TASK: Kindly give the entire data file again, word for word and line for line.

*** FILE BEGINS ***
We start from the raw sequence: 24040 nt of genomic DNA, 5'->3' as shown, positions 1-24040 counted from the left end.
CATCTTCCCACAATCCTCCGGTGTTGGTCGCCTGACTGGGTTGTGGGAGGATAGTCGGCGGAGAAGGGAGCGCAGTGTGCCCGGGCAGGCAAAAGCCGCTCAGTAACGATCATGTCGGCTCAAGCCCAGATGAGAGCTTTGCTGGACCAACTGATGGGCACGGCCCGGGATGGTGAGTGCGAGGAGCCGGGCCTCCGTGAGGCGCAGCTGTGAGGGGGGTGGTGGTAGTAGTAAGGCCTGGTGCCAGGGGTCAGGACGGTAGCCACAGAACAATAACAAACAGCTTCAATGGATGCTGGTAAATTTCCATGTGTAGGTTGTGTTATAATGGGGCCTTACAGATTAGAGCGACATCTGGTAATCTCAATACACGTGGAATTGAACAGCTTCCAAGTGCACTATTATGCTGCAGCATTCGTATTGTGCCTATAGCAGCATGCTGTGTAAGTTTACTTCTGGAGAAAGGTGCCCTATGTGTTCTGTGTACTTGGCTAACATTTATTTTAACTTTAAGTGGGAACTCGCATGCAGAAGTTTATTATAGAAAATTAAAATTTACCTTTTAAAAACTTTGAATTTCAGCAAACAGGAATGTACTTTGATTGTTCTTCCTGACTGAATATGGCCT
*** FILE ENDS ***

We start from the raw sequence: 24040 nt of genomic DNA, 5'->3' as shown, positions 1-24040 counted from the left end.
CATCTTCCCACAATCCTCCGGTGTTGGTCGCCTGACTGGGTTGTGGGAGGATAGTCGGCGGAGAAGGGAGCGCAGTGTGCCCGGGCAGGCAAAAGCCGCTCAGTAACGATCATGTCGGCTCAAGCCCAGATGAGAGCTTTGCTGGACCAACTGATGGGCACGGCCCGGGATGGTGAGTGCGAGGAGCCGGGCCTCCGTGAGGCGCAGCTGTGAGGGGGGTGGTGGTAGTAGTAAGGCCTGGTGCCAGGGGTCAGGACGGTAGCCACAGAACAATAACAAACAGCTTCAATGGATGCTGGTAAATTTCCATGTGTAGGTTGTGTTATAATGGGGCCTTACAGATTAGAGCGACATCTGGTAATCTCAATACACGTGGAATTGAACAGCTTCCAAGTGCACTATTATGCTGCAGCATTCGTATTGTGCCTATAGCAGCATGCTGTGTAAGTTTACTTCTGGAGAAAGGTGCCCTATGTGTTCTGTGTACTTGGCTAACATTTATTTTAACTTTAAGTGGGAACTCGCATGCAGAAGTTTATTATAGAAAATTAAAATTTACCTTTTAAAAACTTTGAATTTCAGCAAACAGGAATGTACTTTGATTGTTCTTCCTGACTGAATATGGCCT